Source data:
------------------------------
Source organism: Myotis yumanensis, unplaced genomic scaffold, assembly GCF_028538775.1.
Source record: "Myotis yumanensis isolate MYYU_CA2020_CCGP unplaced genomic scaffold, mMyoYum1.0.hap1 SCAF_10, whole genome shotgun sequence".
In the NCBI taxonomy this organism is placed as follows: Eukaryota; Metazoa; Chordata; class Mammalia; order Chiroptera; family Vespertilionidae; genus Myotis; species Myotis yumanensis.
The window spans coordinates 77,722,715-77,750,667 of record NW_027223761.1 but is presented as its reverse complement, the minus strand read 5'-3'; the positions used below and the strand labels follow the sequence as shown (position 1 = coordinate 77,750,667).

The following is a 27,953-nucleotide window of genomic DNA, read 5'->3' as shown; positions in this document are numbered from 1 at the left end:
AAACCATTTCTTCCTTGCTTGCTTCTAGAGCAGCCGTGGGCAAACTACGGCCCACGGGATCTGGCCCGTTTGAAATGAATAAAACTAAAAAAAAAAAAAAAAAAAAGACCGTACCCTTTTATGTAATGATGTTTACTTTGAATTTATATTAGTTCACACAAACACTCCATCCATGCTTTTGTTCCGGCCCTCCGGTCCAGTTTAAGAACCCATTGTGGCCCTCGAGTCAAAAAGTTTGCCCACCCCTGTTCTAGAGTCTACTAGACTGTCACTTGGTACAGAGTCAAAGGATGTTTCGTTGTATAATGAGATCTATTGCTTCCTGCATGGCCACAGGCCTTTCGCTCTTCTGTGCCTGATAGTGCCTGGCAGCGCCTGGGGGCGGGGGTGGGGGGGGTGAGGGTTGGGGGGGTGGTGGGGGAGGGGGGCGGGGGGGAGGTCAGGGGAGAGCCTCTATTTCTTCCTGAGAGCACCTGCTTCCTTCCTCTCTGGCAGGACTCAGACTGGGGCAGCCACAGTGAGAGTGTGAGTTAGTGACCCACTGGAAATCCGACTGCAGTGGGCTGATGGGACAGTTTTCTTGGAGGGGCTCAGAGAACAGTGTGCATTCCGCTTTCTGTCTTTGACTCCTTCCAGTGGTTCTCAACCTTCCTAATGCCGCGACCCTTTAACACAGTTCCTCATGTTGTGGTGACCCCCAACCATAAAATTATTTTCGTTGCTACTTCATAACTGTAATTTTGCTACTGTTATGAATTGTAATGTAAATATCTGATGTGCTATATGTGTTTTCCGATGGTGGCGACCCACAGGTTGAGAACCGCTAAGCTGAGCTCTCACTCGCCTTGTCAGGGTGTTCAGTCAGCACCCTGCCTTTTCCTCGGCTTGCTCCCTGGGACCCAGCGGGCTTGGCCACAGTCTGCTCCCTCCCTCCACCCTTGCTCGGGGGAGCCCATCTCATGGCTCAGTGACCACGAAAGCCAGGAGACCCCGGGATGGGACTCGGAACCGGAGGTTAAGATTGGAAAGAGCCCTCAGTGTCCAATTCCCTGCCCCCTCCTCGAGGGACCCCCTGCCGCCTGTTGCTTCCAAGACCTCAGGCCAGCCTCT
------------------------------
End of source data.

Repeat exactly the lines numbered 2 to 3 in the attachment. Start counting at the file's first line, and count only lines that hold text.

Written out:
Source record: "Myotis yumanensis isolate MYYU_CA2020_CCGP unplaced genomic scaffold, mMyoYum1.0.hap1 SCAF_10, whole genome shotgun sequence".
In the NCBI taxonomy this organism is placed as follows: Eukaryota; Metazoa; Chordata; class Mammalia; order Chiroptera; family Vespertilionidae; genus Myotis; species Myotis yumanensis.